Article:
Advanced Search

Home > Journals > Minerva Stomatologica > Past Issues > Articles online first > Minerva Stomatologica 2014 Jan 14



A Journal on Dentistry and Maxillofacial Surgery

Official Journal of the Italian Society of Odontostomatology and Maxillofacial Surgery
Indexed/Abstracted in: CAB, EMBASE, Index to Dental Literature, PubMed/MEDLINE, Scopus, Emerging Sources Citation Index

Frequency: Bi-Monthly

ISSN 0926-4970

Online ISSN 1827-174X


Minerva Stomatologica 2014 Jan 14

Non-traumatic unilateral bifid mandibular condyle and multiple inclusions: a case report

Corega C. 1, 2, Vaida L. 3, Festila D. G. 4, Rigoni G. 5, Albanese M. 5, D’Agostino A. 5, Gelpi F. 6, Marconcini S. 7, Chiarini G. 8, Nocini P. F. 5, Bertossi D. 5

1 Department of Orthodontics, University Paris V Renee Descartes, Paris, France;
2 University of Medicine and Pharmacy Iuliu Hatieganu, Cluj-Napoca, Romania;
3 Department of Dental Medicine, Faculty of Medicine and Pharmacy University of Oradea, Oradea, Romania;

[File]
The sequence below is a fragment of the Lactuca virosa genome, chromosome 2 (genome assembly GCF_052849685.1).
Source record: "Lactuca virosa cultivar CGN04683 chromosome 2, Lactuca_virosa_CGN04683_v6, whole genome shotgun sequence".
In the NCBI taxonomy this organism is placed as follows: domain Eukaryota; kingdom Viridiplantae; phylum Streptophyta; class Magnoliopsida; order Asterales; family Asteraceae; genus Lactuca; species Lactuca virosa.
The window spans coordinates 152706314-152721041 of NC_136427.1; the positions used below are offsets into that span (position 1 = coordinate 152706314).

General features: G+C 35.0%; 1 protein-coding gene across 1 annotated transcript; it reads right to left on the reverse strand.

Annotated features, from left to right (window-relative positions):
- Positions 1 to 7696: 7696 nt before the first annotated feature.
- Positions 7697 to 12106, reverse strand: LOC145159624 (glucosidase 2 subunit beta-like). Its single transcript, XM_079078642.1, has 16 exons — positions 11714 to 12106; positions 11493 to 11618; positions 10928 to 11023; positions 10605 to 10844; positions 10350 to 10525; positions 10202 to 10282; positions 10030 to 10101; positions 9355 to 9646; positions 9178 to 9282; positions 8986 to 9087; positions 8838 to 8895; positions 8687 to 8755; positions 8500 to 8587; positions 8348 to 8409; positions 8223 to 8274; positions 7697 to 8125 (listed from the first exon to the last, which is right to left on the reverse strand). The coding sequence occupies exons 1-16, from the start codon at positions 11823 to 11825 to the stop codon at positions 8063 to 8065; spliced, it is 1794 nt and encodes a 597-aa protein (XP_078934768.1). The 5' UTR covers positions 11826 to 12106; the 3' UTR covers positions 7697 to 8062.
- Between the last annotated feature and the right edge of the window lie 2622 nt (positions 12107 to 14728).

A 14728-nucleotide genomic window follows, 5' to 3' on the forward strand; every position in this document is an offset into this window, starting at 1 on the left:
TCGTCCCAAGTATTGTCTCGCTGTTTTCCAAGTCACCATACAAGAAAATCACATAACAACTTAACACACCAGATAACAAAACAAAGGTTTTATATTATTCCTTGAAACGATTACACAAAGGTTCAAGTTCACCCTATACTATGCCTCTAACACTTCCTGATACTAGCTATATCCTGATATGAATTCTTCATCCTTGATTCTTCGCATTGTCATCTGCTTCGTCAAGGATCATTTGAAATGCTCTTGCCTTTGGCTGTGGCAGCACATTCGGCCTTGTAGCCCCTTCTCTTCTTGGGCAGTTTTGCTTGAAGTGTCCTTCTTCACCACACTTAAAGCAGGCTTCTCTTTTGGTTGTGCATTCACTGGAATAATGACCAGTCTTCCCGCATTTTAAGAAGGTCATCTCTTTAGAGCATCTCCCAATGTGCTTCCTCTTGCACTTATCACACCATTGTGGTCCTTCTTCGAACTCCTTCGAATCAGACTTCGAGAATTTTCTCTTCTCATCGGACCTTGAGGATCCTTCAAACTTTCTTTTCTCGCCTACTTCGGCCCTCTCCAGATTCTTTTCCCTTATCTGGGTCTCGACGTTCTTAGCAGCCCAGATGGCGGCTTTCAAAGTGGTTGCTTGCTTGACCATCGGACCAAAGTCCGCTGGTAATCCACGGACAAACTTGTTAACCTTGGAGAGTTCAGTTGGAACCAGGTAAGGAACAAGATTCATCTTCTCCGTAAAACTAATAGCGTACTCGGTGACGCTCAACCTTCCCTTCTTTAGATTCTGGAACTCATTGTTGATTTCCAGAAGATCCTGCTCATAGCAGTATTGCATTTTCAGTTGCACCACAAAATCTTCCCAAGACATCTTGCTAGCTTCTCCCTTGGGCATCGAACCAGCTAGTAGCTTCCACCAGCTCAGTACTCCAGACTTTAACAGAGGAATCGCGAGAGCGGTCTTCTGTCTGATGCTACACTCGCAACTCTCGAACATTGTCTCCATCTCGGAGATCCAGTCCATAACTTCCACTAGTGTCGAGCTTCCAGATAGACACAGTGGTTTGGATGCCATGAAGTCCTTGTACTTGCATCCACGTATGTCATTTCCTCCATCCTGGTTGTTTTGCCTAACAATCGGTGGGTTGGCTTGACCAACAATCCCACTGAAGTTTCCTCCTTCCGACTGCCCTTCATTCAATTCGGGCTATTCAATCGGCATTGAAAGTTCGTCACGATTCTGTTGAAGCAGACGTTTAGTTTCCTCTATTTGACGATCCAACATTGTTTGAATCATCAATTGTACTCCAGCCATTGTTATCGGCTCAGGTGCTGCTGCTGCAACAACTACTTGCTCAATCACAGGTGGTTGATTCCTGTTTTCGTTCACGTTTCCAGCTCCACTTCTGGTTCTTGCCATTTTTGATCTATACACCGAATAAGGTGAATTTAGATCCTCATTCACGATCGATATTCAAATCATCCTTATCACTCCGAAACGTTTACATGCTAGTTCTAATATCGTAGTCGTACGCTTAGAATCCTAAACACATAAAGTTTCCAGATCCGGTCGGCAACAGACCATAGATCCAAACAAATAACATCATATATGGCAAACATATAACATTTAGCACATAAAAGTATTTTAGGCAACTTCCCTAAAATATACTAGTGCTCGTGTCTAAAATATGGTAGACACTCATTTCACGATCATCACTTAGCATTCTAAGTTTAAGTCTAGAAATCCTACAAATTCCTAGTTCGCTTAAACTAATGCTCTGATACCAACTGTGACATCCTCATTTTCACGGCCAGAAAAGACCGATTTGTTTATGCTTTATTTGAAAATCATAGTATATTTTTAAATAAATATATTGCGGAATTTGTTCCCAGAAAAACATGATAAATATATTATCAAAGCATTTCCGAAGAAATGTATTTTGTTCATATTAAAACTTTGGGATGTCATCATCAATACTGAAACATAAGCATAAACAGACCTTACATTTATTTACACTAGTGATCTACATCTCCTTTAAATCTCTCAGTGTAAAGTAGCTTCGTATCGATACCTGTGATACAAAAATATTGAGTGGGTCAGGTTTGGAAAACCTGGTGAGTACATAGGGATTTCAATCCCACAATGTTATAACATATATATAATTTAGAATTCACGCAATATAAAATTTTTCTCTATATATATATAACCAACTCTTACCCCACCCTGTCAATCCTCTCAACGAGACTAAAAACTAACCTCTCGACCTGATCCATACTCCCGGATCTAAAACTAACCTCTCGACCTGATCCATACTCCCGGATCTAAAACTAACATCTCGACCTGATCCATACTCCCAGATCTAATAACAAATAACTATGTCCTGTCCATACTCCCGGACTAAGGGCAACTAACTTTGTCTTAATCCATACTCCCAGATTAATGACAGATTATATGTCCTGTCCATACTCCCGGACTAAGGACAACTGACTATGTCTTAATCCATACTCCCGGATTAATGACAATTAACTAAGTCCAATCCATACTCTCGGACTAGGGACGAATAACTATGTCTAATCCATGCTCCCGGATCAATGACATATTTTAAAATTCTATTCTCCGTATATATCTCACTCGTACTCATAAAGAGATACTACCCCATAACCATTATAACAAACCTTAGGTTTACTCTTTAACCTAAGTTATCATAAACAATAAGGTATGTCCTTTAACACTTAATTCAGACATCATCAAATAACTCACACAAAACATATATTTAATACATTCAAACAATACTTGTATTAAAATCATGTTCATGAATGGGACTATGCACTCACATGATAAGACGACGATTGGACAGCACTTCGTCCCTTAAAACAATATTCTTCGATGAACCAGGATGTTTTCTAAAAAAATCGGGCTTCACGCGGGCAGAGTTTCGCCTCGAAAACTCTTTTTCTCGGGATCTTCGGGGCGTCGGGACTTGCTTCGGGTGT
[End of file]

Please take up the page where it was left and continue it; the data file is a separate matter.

4 Department of Orthodontics, University of Medicine and Pharmacy, “Iuliu Hatieganu”, Cluj-Napoca, Romania;
5 Section of Dentistry and Maxillofacial Surgery, Department of Surgery, University of Verona, Verona, Italy;
6 Centro Odontostomatologico Ospedale Sacro Cuore , Don Calabria, Verona, Italy;
7 Assistant Professor, Istituto Stomatologico Toscano Versilia General Hospital, Italy;
8 Private Practitioner, Modena, Italy

The congenital and developmental disorders of the temporomandibular joint (TMJ) that affect the mandibular condyle have been classified according to four conditions: aplasia, hypoplasia, hyperplasia and neoplasm. BMC is an anatomical malformation characterized by a mandibular condylar head that is divided into two parts. Multiple dental inclusions are often associated with a genetic etiology or systemic disorders, but more often occur as a single anomaly. The aim of this article was to report a new unique association between BMC and multiple inclusions in an adult patient and to compare it with other BMC cases from the literature. The patient had a history of TMJ complaints and was diagnosed on an panoramic X-ray and started treatment with occlusal splints for muscle release. Many investigators have suggested that a congenital origin is the primary cause, although trauma may alter condylar growth, resulting in an anatomical defect. In the absence of traumatic antecedents or other alterations of the TMJ, the presence of a BMC may be associated with developmental anomalies, as we observed in our study.

language: English


top of page